Plagiarizing Prof Resigns, Will Still Get $200k From Taxpayers

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Blake Neff Reporter
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A professor at Arizona State University (ASU) has announced he will step down several months after it was revealed he plagiarized Wikipedia for a textbook he wrote. But although the professor is leaving immediately, his resignation won’t take effect until 2017, and in the meantime school officials will pay him about $200,000 in salary.

Matthew Whitaker was a full professor of history at ASU and the founding director of the school’s Center for the Study of Race and Democracy. But after repeated complaints from Whitaker’s fellow academics as well as an anonymous blog, the school was compelled to investigate Whitaker’s textbook “Peace Be Still: Modern Black America from World War II to Barack Obama.” A close look at the book revealed that entire passages appeared to have been substantially cribbed from websites like Infoplease without any attribution. Whitaker claimed the copied passages occurred because he was “careless.”

The revelations led to Whitaker relinquishing a $268,000 contract he had with the city of Phoenix to provide “cultural consciousness training” to police officers.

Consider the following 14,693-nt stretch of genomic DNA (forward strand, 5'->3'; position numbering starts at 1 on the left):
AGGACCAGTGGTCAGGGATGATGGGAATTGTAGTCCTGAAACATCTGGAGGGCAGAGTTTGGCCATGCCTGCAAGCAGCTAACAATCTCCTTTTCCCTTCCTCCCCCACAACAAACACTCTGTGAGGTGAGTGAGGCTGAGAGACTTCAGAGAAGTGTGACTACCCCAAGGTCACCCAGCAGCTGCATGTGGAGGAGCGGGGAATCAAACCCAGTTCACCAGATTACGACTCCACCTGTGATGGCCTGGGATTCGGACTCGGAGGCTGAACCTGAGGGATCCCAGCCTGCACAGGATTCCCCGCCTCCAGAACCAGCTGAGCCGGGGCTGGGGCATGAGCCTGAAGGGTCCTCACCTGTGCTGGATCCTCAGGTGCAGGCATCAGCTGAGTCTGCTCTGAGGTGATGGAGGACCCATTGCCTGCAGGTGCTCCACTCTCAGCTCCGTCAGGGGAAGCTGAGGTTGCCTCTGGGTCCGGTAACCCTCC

After an initial investigation of the claims against Whitaker, ASU chose to demote him to associate professor and put him on leave. Now, he’s on his way out entirely, as the school has announced his upcoming departure.

But Whitaker won’t be leaving without his pound of flesh. Under the terms of a settlement reached with ASU, Whitaker will remain on the school’s payroll until May 2017, allowing him to draw his six-figure salary as well as enjoy all related benefits such as health insurance. During that time, he will have no authority, no office, and apparently no responsibilities.

According to the Phoenix New Times, Whitaker has announced that for the next year, instead of working for ASU he will be focused on the work of The Whitaker Group, a consulting firm he runs.

Despite the expense, it may be a worthwhile deal for ASU to make. Under the deal, Whitaker will drop a discrimination complaint he lodged with the Equal Employment Opportunity Commission

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